WASHINGTON — Employment at domestic apparel and textile factories in June showed further erosion, combining to lose a seasonally adjusted 5,800 workers, the Labor Department reported Friday.
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Textile mills shed 3,100 workers last month against May, to employ 414,600, as apparel factories lost 2,700 jobs, to employ 287,400 workers. Industry officials point to increased competition from low-cost imports as the main cause of the ongoing declines.
U.S. manufacturers shed 11,000 workers overall in June against May, to employ 14.4 million, the first decline after four months of increases. Manufacturing employment had fallen for 42 consecutive months through January from the last peak in July 2000, when there were 17.3 million factory workers.
The state of employment, particularly in manufacturing, is a central issue in the contest between President Bush and Democratic challenger Sen. John Kerry in the Nov. 2 election. Bush has pointed to improvements in employment, coupled with gains in Gross Domestic Product and productivity, as signs of economic recovery. Kerry has argued that the recovery from the 2001 recession has been superficial and cites the loss of almost 3 million manufacturing jobs during Bush’s tenure as an example.
The unemployment rate in June remained at 5.6 percent for the third consecutive month. Employers added 112,000 workers, while the pool of workers classified as entering the workforce grew by 305,000.
“These numbers show continued job growth in good-paying fields,” Labor Secretary Elaine L. Chao said in a statement. “We added 112,000 new jobs in June, making it the 10th straight month of job creation, with 1.5 million Americans finding new jobs since last August.”
In a speech on the economy at the White House, Bush said, “We don’t need boom-or-bust-type growth, we want just steady, consistent growth, so that our fellow citizens will be able to find a job, and so that the small business sector will feel confident about expanding.”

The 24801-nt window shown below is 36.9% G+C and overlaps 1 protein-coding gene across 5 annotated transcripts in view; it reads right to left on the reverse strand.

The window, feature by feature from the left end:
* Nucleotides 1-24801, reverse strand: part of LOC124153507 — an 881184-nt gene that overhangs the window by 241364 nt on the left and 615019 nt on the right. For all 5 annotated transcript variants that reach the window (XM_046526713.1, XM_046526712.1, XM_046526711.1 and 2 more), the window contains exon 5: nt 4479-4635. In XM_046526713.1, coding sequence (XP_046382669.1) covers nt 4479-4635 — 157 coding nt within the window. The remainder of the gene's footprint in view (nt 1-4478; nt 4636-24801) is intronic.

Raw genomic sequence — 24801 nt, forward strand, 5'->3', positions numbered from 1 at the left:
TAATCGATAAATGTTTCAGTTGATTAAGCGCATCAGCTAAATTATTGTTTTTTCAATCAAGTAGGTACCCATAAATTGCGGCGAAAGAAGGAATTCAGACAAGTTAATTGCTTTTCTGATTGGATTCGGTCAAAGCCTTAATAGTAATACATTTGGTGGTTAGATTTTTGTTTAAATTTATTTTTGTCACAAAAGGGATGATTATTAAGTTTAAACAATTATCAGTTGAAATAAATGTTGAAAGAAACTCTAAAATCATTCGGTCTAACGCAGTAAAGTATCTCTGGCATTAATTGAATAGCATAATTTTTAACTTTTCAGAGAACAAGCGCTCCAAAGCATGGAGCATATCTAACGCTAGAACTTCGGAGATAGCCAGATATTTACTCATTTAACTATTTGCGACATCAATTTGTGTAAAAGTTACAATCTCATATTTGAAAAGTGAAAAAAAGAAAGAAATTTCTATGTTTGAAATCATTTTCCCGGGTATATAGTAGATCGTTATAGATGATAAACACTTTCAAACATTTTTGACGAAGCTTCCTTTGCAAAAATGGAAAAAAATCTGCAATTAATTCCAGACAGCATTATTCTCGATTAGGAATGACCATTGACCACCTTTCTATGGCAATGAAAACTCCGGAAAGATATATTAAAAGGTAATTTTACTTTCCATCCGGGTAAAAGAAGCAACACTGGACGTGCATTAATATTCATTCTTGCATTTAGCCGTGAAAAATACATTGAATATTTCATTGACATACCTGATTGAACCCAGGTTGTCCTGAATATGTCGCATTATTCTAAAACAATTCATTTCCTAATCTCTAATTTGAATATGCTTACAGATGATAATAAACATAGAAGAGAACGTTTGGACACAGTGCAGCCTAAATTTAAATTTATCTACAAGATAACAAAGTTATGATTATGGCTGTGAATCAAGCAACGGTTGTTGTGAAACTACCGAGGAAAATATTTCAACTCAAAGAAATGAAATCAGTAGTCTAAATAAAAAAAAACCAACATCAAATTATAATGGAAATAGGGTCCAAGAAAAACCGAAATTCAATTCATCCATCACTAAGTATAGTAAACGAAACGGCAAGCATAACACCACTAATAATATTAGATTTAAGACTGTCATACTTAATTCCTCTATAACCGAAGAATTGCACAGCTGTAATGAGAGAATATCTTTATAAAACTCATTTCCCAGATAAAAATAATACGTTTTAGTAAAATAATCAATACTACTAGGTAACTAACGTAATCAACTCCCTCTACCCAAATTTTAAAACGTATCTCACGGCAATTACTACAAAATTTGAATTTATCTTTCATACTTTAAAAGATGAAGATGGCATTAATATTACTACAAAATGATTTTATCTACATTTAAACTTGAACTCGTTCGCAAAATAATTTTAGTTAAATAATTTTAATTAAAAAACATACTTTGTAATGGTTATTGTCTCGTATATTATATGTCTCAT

However, John Mothersole, an economist with Global Insights, said the small increase in jobs created “has to be viewed as disappointing.” Mothersole said the tempered jobs report bodes well for helping to keep inflation in check, a worry of economists as the economy has picked up its pace.
Much of the increase in jobs occurred in the health, social and technical services industries. However, clothing and accessories store retailers added 8,100 workers, to employ 1.3 million, the sixth consecutive monthly increase and 48,500 workers above June 2003.
Carl Steidtmann, chief economist with Deloitte Research, said the strong gains in clothing and accessories store employment largely reflect the sector’s expansion. As for the overall jobs report, Steidtmann called the small 112,000 increase in new jobs for the month “a little on the disappointing side.” But, he said, the government’s survey of household employment, which includes home-based businesses and self-employment, was more robust, with a 305,000 gain in workers.
General merchandise stores added 1,300 workers in June, to employ 2.8 million, which is 20,300 more than a year ago. Department store employment in June declined 3,100 jobs against May, to employ 1.6 million, or 8,800 below June 2003.